To compile/download your code to the Raspberry Pi, you must first select the Raspberry Pi by name, using the Devices icon in the Web-IDE. As with Particle modules, the download status will be displayed on the status line at the very bottom of the Web-IDE page. This happens quickly. Occasionally it will notify you that the process is taking too long, in which case it usually fails subsequently. This can happen if your Raspberry Pi doesn’t have a good Wi-Fi connection, or isn’t powered up, of course. But I have also encountered this message when the Raspberry Pi is powered up and Wi-Fi-connected. Generally, re-trying the download will be successful.

Particle provides the Raspberry Pi Particle Agent as a “perk” for its customers, because they don’t sell Raspberry Pi SBCs. I’m not sure who did all the work, but it’s available to the public on their Github repository (see Circuit Cellar article materials webpage).

When I started writing this article, the Raspberry Pi Particle-Agent was defined in Particle’s documentation as being an on-going project, separate from the main Particle device development process. As I finish writing this Part 2 article, I have discovered that the Particle Raspberry Pi project has been discontinued. You can still configure, connect, and flash firmware to your Pi, but new releases of the Particle Agent software are unlikely to occur in the future.

I found this discouraging. The Agent likely will not incorporate any new features in the future, unless Particle users, themselves, come up with new features or bug fixes. Whether or not the Raspberry Pi Particle-Agent will continue to work when future updates to the compiler/build process/libraries occur is anyone’s guess. Currently, the Github page for the Particle-Agent doesn’t mention this news. Some of Particle’s Raspberry Pi documentation is now harder to find, though it is still on the website if you search for it by topic. Despite this news, I would like to cover some of the capabilities that the Particle Agent provides for the Raspberry Pi.

At a basic level, the GPIO capabilities of Particle devices extend to the Raspberry Pi GPIO pins. The mapping of Particle module’s GPIO lines to the GPIO pins on the Raspberry Pi is shown in Figure 5.

FIGURE 5 – The mapping of Particle I/O pins to their equivalent pins on the Raspberry Pi.

I tested the 1-wire and I2C functions on a Raspberry Pi, and they worked fine. The SPI function works at 4 MHz, but the Particle SPI documentation is incorrect. If you refer to Issue #12 “SPI Port Issues” for the issue report that I made to Github, you’ll see the details.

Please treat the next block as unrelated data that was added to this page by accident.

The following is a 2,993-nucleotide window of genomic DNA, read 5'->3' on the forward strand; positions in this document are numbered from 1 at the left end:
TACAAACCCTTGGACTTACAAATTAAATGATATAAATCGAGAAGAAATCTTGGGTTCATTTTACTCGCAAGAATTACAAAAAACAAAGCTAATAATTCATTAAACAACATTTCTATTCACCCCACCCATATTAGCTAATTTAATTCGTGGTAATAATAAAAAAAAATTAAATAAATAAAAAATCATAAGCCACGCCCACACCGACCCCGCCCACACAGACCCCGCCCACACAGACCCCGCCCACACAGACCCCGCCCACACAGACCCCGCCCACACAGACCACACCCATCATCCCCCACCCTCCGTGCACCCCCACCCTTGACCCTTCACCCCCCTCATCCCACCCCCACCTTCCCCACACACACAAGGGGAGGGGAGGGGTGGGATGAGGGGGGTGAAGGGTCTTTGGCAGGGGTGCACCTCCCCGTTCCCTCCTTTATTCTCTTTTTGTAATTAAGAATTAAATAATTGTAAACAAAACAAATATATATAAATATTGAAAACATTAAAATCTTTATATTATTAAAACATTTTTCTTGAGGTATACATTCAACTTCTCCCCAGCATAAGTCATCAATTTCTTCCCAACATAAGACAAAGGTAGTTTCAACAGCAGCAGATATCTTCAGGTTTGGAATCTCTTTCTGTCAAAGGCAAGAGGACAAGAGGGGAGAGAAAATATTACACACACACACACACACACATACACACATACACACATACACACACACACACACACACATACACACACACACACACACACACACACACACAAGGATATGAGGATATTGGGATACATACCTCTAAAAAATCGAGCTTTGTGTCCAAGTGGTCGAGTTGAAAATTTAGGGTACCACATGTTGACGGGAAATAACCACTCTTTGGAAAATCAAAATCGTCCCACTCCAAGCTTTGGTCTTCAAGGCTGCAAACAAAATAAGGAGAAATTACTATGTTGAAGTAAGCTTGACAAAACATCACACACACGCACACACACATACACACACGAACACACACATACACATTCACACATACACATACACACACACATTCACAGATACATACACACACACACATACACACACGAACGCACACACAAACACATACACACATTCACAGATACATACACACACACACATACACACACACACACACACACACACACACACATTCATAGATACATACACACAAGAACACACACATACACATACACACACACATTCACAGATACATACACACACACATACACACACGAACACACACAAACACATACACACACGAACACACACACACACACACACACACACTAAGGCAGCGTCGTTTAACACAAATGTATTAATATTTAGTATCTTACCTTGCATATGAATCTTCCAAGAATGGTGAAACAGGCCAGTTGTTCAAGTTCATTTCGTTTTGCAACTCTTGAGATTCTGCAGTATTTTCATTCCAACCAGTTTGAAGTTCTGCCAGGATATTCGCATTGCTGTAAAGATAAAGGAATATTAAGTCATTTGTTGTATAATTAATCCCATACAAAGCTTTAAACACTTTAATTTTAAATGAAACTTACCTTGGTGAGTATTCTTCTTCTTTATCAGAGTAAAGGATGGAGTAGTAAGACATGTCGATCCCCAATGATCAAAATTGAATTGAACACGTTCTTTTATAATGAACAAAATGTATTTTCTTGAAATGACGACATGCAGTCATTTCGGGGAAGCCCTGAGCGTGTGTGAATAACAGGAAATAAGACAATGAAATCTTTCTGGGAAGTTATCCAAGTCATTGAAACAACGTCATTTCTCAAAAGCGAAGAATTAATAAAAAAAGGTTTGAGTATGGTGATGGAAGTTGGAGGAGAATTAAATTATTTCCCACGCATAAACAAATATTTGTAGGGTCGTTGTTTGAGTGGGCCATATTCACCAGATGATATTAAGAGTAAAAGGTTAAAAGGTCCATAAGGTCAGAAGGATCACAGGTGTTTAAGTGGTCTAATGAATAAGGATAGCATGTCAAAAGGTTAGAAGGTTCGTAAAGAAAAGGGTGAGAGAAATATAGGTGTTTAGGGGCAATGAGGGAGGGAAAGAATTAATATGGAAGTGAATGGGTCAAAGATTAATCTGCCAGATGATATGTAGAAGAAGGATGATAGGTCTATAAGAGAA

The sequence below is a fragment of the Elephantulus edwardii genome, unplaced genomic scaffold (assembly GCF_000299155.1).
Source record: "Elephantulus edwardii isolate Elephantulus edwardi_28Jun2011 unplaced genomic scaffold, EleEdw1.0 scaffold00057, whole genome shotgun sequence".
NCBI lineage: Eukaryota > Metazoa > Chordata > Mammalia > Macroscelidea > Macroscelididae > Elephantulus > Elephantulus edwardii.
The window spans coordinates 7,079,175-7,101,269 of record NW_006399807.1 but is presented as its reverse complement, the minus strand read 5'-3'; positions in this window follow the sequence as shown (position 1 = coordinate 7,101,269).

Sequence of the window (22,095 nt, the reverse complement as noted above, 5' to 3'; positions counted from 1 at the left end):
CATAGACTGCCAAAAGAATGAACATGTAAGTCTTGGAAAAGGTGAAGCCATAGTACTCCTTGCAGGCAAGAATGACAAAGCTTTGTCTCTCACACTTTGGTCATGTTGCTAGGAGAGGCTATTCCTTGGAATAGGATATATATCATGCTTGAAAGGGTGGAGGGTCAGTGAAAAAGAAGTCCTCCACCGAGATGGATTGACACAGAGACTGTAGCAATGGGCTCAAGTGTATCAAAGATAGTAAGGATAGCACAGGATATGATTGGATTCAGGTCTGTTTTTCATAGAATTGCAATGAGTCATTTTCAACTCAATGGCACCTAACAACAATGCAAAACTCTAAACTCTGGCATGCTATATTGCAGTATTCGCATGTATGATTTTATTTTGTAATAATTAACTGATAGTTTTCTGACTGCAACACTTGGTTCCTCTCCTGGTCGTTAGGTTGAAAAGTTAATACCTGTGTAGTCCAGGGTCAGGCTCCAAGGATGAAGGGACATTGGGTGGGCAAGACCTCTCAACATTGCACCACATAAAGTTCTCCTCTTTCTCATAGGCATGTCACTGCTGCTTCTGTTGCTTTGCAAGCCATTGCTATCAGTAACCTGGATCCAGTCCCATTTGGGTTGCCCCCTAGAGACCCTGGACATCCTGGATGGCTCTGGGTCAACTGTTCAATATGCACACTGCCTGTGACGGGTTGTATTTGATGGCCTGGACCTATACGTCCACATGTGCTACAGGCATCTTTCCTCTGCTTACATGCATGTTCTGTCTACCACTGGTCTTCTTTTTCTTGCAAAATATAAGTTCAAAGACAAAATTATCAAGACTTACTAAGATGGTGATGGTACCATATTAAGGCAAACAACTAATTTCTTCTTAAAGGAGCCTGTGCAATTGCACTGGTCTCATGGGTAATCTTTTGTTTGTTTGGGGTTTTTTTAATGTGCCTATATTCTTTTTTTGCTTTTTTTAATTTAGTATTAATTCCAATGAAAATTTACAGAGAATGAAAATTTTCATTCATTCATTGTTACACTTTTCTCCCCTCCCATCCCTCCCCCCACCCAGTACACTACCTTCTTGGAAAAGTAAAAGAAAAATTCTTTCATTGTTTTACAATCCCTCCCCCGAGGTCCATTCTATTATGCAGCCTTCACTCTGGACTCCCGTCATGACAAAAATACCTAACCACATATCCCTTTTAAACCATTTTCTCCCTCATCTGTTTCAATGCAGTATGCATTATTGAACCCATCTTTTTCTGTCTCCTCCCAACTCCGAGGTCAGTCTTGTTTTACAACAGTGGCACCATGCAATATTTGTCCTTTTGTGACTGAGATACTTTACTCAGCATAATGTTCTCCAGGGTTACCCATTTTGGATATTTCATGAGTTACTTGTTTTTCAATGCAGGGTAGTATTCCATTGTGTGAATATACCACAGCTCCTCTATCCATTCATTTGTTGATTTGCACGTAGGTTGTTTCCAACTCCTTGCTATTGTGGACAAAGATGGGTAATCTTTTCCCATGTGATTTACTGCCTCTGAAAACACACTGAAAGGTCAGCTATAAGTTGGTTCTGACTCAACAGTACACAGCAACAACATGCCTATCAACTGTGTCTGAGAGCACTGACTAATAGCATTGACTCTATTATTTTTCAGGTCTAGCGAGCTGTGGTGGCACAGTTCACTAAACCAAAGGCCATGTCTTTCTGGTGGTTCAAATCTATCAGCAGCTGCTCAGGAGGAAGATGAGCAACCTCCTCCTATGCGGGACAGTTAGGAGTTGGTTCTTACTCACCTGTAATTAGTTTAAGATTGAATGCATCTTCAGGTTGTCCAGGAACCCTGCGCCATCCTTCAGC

If you want to run other Raspberry Pi programs from the Particle Agent, and/or monitor output from that program, you can use the “Process” command. The links to this have been removed from Particle’s web-based documentation, but the document’s webpage is still up. The Particle Device Cloud functions that are available on the Particle modules, are also available on the Raspberry Pi. Links to all of these are on the article materials webpage.

From a hardware standpoint, I found both the Photon and the Electron modules to be very versatile. The office where I do electronics development is a long distance from my Wi-Fi router in the basement. I noticed that the Photon module often had trouble connecting to my Wi-Fi access point, whereas the Espressif ESP8266/32 modules that I use have never had this problem. I think the Cypress Wi-Fi IC on the Photon board might have a less sensitive receiver, or a less powerful transmitter than that of the ESP8266/32. But, to be fair, the ESP8266/32 modules have a much larger antenna than the chip antenna found on the Photon module.

The Particle documentation is excellent. Because it is an HTML document, it’s easy to navigate to the information you’re looking for. You should heed my advice in Part 1 of this article about selecting the device and document category—such as Guide, FAQ, datasheet and so on—from the drop-down menus at the top of the documentation homepage.

Particle provides several useful utility programs—both PC- and smartphone-based—to assist you in the “cloud” aspect of your project. My only criticism is that the web-based editor is not nearly as sophisticated as what I, and most software developers, would be accustomed to when using PC-based IDEs. Particle provides a desktop version of their IDE, in addition to the web-based version. However, it still sends your source code to the Particle cloud server for the build process. I have not been interested enough to try it, because it is still not a completely “off-line” product.

I am hoping that the Raspberry Pi will continue to be useable with the Particle cloud infrastructure, and that the web-IDE will continue to allow you to build code that runs under the Particle-Agent daemon. Only time will tell.

I have one final observation. While I have referred to a Particle cloud server throughout the article, I am reasonably certain that their “cloud” service—which the company calls Device Cloud—is actually spread out among several different cloud servers. In fact, if you watch the status line at the bottom of your browser window, while you are loading the Web-IDE, the last thing you will see is that it is transferring data from Since I don’t have a Facebook account, this data transfer can’t have anything to do with my own personal data.

For detailed article references and additional resources go to:

Cypress Semiconductor |
Espressif |
Maxim Integrated |
STMicroelectronics |
Particle |
U-blox |


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Brian Millier runs Computer Interface Consultants. He was an instrumentation engineer in the Department of Chemistry at Dalhousie University (Halifax, NS, Canada) for 29 years.

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Easing into the IoT Cloud (Part 2)

by Brian Millier time to read: 16 min